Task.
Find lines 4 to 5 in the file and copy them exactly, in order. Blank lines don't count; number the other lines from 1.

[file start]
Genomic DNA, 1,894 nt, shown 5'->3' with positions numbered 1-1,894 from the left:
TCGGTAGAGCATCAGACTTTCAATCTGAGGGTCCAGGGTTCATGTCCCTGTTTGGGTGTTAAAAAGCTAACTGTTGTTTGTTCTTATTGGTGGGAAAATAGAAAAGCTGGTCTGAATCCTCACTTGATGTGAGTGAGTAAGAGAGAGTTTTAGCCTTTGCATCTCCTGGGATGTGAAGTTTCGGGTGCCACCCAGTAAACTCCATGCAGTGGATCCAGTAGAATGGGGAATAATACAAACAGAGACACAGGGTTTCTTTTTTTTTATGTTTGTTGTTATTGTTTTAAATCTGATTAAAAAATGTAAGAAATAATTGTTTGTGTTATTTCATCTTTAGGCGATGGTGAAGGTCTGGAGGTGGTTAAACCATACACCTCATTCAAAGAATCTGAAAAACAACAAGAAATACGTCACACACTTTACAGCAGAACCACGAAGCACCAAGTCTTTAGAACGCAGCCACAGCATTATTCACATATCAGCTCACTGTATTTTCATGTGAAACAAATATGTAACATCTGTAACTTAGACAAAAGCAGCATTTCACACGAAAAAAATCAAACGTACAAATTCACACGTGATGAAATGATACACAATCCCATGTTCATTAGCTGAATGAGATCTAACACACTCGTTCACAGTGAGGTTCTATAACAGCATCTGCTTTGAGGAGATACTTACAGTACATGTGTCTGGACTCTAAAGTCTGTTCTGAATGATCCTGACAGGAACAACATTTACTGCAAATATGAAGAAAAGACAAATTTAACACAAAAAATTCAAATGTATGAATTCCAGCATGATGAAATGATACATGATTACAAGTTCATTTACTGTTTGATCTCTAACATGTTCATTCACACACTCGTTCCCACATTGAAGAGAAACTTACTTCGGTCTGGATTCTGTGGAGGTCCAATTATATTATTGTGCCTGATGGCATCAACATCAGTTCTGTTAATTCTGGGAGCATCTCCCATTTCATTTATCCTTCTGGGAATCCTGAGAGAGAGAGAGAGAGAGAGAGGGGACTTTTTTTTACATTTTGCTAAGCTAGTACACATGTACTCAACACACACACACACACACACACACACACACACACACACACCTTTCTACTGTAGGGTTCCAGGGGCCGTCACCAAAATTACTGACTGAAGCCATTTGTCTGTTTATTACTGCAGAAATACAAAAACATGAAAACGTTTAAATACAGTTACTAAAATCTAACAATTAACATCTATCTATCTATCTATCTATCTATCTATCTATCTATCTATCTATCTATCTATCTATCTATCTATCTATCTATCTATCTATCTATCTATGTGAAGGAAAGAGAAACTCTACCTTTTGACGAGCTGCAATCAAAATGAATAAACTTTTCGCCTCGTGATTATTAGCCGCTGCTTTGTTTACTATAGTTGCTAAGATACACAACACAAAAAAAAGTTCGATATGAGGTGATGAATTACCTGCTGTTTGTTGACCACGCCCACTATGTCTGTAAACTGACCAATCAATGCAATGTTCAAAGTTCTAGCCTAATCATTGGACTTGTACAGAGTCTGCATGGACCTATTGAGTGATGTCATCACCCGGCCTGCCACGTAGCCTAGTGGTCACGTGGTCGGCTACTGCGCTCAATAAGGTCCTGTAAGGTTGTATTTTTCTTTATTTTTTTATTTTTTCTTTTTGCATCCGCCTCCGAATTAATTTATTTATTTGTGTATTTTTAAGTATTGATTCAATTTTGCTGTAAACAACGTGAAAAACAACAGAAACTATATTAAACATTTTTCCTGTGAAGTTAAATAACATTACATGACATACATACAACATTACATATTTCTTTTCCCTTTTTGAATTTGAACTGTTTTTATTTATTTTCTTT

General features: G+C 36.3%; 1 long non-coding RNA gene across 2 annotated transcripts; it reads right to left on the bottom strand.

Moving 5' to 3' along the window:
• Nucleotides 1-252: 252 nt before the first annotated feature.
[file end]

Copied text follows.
Moving 5' to 3' along the window:
• Nucleotides 1-252: 252 nt before the first annotated feature.